10 Things We've Learned So Far In The FIBA World Cup

Mrs. Tyler Thompsonabout 4 years


Tomorrow at 3:15 p.m., Team USA faces Germany in the quarterfinals of the FIBA World Cup. What have we learned about John Calipari, PJ Washington, Hamidou Diallo, and UK’s 2018 targets since training camp began almost three weeks ago? Quite a lot, actually. I’ve narrowed my list of observations down to ten.

1. PJ Washington is going to be a fan favorite for many reasons

Most of the buzz in the freshman class has surrounded Kevin Knox and Hamidou Diallo, but this summer, PJ Washington has proven that he’s a star in his own right. The 6’8″ forward has been the most “positionless” player on the court, creating mismatches for almost every single team the US has faced. Washington is fifth in the FIBA World Cup in scoring at 16.0 points per game despite playing only 17.5 minutes per game (95th out of 192 players in the tournament). He ranks first in field goal percentage with 67.5%, a good 8% better than Canada’s Danilo Djuricic, the next most efficient scorer.

Washington does a little bit of everything: scoring, rebounding, and creating for others while refusing to back down on defense. As Calipari put it earlier this week, Washington is playing like a “beast” this summer, which should help him get ahead in a loaded crop of forwards this fall. Combine Washington’s on-the-court versatility with his off-the-court charisma and childhood love of the Wildcats and you’ve got an early leader for fan favorite.

2. …But he’s gonna have to work on those free throws

The one glaring hole in Washington’s game right now? His free throw shooting. Washington’s hitting only 42.9% of his shots from the charity stripe, a stat that must improve or teams won’t hesitate to go right at him.

3. Hamidou Diallo will be on SportsCenter‘s Top 10 more than once this season

We knew Diallo was a freak, but he turned in so many ridiculous plays and dunks through four games that FIBA made him his own mixtape:

4. Tai Wynyard’s got potential, but struggles with consistency

Early on, it looked like Wynyard was going to be one of the surprises of the tournament. In New Zealand’s opener vs. Korea, he scored 22 points, 16 in the fourth quarter alone; however, his production has been inconsistent ever since. Wynyard only had three points in New Zealand’s loss to Argentina, but contributed in other ways, pulling down nine rebounds and blocking three shots. Against Germany, he finished with 14 points and 9 rebounds, but turned the ball over four times. Wynyard clearly has potential, but to get minutes over Sacha Killeya-Jones and Nick Richards, he’ll have to be more consistent.

5. His Haka is on point though

6. Watching games without commentary is weird

All of the FIBA World Cup games are streamed live on YouTube, which is probably the way of the future and incredibly convenient for us since we can just embed that stream on the website; however, it has been odd watching games without commentary. There are no broadcast announcers, so the only thing you hear during the game is the PA announcer in the gym (who, to his credit, is lively), vuvuzelas (more on those in a minute), and the occasional shriek or stomp from Calipari. As fans in the modern era, we’ve been conditioned to hear game commentary, even if we complain about it and threaten to turn down the sound. I’d be lying if I said I didn’t miss it.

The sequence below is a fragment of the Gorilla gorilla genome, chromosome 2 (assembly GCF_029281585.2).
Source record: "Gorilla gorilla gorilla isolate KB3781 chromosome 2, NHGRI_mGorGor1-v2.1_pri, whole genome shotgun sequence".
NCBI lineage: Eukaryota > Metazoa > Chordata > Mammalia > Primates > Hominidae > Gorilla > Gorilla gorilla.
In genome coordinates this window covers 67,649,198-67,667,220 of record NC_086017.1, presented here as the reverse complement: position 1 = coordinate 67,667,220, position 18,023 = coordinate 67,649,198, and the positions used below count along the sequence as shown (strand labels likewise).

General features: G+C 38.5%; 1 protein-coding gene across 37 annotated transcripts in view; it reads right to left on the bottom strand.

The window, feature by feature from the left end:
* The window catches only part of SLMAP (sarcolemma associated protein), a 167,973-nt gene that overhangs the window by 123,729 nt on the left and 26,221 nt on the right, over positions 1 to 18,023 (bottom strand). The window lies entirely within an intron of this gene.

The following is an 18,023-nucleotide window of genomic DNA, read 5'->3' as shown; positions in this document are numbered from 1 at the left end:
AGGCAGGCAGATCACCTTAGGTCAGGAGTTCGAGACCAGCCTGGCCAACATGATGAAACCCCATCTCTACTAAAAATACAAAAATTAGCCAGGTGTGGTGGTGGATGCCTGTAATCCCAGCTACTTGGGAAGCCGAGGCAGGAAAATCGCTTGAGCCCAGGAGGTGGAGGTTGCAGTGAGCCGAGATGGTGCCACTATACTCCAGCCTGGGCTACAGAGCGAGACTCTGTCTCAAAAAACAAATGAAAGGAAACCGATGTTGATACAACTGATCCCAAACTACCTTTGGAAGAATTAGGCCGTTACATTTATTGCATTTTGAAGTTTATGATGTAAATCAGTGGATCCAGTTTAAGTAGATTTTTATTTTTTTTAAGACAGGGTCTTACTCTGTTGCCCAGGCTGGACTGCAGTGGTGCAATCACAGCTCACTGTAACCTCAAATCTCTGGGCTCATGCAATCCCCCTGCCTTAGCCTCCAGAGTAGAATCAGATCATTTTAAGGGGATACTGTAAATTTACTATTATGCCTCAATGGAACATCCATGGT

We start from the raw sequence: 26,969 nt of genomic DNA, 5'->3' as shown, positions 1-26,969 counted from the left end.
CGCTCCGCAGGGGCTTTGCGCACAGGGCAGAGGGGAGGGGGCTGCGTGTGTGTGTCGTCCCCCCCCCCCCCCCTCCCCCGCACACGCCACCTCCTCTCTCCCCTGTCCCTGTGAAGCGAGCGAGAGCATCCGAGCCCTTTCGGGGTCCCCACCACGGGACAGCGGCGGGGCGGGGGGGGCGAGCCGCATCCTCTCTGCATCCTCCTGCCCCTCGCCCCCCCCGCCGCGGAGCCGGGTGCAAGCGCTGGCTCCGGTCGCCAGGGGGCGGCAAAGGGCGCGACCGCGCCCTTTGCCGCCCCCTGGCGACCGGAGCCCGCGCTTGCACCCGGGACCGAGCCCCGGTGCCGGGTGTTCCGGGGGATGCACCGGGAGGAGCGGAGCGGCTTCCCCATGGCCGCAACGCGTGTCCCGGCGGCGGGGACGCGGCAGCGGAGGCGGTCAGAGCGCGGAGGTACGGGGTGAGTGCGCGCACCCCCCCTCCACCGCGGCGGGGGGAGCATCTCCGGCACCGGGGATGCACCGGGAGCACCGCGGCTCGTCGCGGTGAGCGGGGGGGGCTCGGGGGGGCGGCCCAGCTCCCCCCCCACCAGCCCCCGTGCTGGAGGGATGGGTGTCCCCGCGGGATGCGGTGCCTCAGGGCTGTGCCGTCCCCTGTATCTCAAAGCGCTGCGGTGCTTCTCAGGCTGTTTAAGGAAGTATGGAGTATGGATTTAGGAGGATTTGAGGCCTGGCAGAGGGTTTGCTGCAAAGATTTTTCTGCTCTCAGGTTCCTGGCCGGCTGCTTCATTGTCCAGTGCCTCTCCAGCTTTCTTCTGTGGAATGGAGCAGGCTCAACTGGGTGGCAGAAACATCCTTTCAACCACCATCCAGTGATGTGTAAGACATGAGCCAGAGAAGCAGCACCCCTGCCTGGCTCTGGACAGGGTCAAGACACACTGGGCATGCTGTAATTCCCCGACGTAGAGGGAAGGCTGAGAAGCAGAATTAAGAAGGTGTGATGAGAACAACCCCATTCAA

7. Vuvuzelas are still popular in Egypt

If you were wondering what happened to vuvuzelas after the 2010 World Cup, well, they’re all at the FIBA World Cup in Egypt now. Vuvuzelas still pop up from time to time (we all have that one friend who brings it to a soccer watch party), but I’ll admit that it took me a second or two to place that annoying, mind-numbing buzz. Let’s keep those over there, okay?

8. PJ Washington’s dad is doing his part to recruit Kentucky’s 2018 prospects

Three of Calipari’s primary targets in the 2018 class have been under his wing for the past three weeks, which is inevitably a great thing for Kentucky, right? Yes, although other than a tweet from Immanuel Quickley and a blog post from Romeo Langford, we haven’t heard a ton of feedback. PJ Washington’s dad Paul traveled to Egypt with his wife and son for the FIBA World Cup and told Larry Vaught he’s been doing his best to recruit Quickley, Langford, Cameron Reddish, and Louis King, the latter of which doesn’t have an offer from Kentucky…yet.

“We had dinner the other night with them all,” Washington said from Egypt. “We talk a lot of recruiting. We are the only parents here, so we are together a lot. So you know me. Whatever I need to do for the UK family, I will do it.”

Washington Sr. also got into Kevin Knox Sr.’s ear during the McDonald’s All-American Game a few months back and that seemed to work out pretty well. Shoutout to Paul and his wife, Sherry, for their extra efforts.

9. Calipari’s “casual” coaching look actually costs a lot

Photo: FIBA

Calipari debuted his new, custom fit Blue Delta Jeans at the FIBA World Cup, which cost approximately $500/pair. According to sneakerheads on Twitter, he is also wearing Nike’s new self-lacing HyperAdapt sneakers, which retail for about $800/pair. I’m sure he got that polo shirt for free (if we’re being honest, probably the jeans and shoes too), so all in all, that outfit retails for about $1,300. Image is everything, right?

10. The picture of him on a camel will never get old

The best way to handle yet another NBA rumor if you’re John Calipari? Hop on a camel, pull up in front of the pyramids, and give us a picture we’ll be using until the end of time. Add some text and a little more swagger and you’ve got the perfect GIF to send to your Louisville friends:

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